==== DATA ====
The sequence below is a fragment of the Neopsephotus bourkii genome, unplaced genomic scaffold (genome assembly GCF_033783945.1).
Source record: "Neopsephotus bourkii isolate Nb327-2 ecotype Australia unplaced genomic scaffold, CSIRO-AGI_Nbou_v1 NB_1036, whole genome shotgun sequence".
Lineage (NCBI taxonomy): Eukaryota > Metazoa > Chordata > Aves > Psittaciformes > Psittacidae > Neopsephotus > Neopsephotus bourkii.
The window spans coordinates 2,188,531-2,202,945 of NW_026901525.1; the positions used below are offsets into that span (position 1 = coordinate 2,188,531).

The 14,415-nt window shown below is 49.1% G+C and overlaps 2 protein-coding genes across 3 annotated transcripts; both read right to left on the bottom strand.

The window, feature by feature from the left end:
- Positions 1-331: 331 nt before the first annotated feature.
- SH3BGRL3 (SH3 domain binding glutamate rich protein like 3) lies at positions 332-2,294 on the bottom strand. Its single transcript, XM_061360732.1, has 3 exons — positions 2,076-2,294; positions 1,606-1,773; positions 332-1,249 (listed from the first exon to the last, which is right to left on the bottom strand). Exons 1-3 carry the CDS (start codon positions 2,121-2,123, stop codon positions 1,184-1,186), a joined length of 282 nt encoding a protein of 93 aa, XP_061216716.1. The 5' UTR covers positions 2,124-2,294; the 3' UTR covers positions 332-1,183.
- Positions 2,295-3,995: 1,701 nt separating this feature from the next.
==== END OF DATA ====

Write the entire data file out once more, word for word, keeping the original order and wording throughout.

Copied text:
The sequence below is a fragment of the Neopsephotus bourkii genome, unplaced genomic scaffold (genome assembly GCF_033783945.1).
Source record: "Neopsephotus bourkii isolate Nb327-2 ecotype Australia unplaced genomic scaffold, CSIRO-AGI_Nbou_v1 NB_1036, whole genome shotgun sequence".
Lineage (NCBI taxonomy): Eukaryota > Metazoa > Chordata > Aves > Psittaciformes > Psittacidae > Neopsephotus > Neopsephotus bourkii.
The window spans coordinates 2,188,531-2,202,945 of NW_026901525.1; the positions used below are offsets into that span (position 1 = coordinate 2,188,531).

The 14,415-nt window shown below is 49.1% G+C and overlaps 2 protein-coding genes across 3 annotated transcripts; both read right to left on the bottom strand.

The window, feature by feature from the left end:
- Positions 1-331: 331 nt before the first annotated feature.
- SH3BGRL3 (SH3 domain binding glutamate rich protein like 3) lies at positions 332-2,294 on the bottom strand. Its single transcript, XM_061360732.1, has 3 exons — positions 2,076-2,294; positions 1,606-1,773; positions 332-1,249 (listed from the first exon to the last, which is right to left on the bottom strand). Exons 1-3 carry the CDS (start codon positions 2,121-2,123, stop codon positions 1,184-1,186), a joined length of 282 nt encoding a protein of 93 aa, XP_061216716.1. The 5' UTR covers positions 2,124-2,294; the 3' UTR covers positions 332-1,183.
- Positions 2,295-3,995: 1,701 nt separating this feature from the next.